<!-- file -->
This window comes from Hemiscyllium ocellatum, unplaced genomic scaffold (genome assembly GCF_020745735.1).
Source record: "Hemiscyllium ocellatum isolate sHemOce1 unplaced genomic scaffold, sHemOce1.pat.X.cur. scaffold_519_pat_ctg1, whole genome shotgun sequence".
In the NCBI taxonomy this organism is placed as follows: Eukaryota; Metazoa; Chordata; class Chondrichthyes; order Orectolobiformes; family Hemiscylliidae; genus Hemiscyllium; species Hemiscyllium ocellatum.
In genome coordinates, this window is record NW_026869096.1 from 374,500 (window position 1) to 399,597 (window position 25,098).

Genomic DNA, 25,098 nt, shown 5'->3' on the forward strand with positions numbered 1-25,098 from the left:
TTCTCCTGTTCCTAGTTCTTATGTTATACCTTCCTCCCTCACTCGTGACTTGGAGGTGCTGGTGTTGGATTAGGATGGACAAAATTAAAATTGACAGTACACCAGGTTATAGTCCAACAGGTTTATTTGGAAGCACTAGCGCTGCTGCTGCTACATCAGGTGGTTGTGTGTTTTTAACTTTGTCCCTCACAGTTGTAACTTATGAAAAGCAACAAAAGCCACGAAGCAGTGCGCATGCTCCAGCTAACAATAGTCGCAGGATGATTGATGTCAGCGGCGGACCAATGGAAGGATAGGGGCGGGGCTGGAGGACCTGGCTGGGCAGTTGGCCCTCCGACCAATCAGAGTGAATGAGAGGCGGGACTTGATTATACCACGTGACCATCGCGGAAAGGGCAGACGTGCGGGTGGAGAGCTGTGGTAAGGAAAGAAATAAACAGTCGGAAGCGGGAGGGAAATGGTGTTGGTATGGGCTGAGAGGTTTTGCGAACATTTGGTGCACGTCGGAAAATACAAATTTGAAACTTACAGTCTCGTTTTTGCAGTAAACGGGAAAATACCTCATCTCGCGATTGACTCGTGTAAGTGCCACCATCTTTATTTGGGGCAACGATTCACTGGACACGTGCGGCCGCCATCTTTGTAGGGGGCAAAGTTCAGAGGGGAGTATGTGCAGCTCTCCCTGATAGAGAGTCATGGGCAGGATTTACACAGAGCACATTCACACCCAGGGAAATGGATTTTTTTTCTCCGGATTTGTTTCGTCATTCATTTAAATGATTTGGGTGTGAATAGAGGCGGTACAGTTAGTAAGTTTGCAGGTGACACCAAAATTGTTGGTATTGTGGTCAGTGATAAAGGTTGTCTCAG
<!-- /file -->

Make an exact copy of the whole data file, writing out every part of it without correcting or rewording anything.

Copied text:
This window comes from Hemiscyllium ocellatum, unplaced genomic scaffold (genome assembly GCF_020745735.1).
Source record: "Hemiscyllium ocellatum isolate sHemOce1 unplaced genomic scaffold, sHemOce1.pat.X.cur. scaffold_519_pat_ctg1, whole genome shotgun sequence".
In the NCBI taxonomy this organism is placed as follows: Eukaryota; Metazoa; Chordata; class Chondrichthyes; order Orectolobiformes; family Hemiscylliidae; genus Hemiscyllium; species Hemiscyllium ocellatum.
In genome coordinates, this window is record NW_026869096.1 from 374,500 (window position 1) to 399,597 (window position 25,098).

Genomic DNA, 25,098 nt, shown 5'->3' on the forward strand with positions numbered 1-25,098 from the left:
TTCTCCTGTTCCTAGTTCTTATGTTATACCTTCCTCCCTCACTCGTGACTTGGAGGTGCTGGTGTTGGATTAGGATGGACAAAATTAAAATTGACAGTACACCAGGTTATAGTCCAACAGGTTTATTTGGAAGCACTAGCGCTGCTGCTGCTACATCAGGTGGTTGTGTGTTTTTAACTTTGTCCCTCACAGTTGTAACTTATGAAAAGCAACAAAAGCCACGAAGCAGTGCGCATGCTCCAGCTAACAATAGTCGCAGGATGATTGATGTCAGCGGCGGACCAATGGAAGGATAGGGGCGGGGCTGGAGGACCTGGCTGGGCAGTTGGCCCTCCGACCAATCAGAGTGAATGAGAGGCGGGACTTGATTATACCACGTGACCATCGCGGAAAGGGCAGACGTGCGGGTGGAGAGCTGTGGTAAGGAAAGAAATAAACAGTCGGAAGCGGGAGGGAAATGGTGTTGGTATGGGCTGAGAGGTTTTGCGAACATTTGGTGCACGTCGGAAAATACAAATTTGAAACTTACAGTCTCGTTTTTGCAGTAAACGGGAAAATACCTCATCTCGCGATTGACTCGTGTAAGTGCCACCATCTTTATTTGGGGCAACGATTCACTGGACACGTGCGGCCGCCATCTTTGTAGGGGGCAAAGTTCAGAGGGGAGTATGTGCAGCTCTCCCTGATAGAGAGTCATGGGCAGGATTTACACAGAGCACATTCACACCCAGGGAAATGGATTTTTTTTCTCCGGATTTGTTTCGTCATTCATTTAAATGATTTGGGTGTGAATAGAGGCGGTACAGTTAGTAAGTTTGCAGGTGACACCAAAATTGTTGGTATTGTGGTCAGTGATAAAGGTTGTCTCAG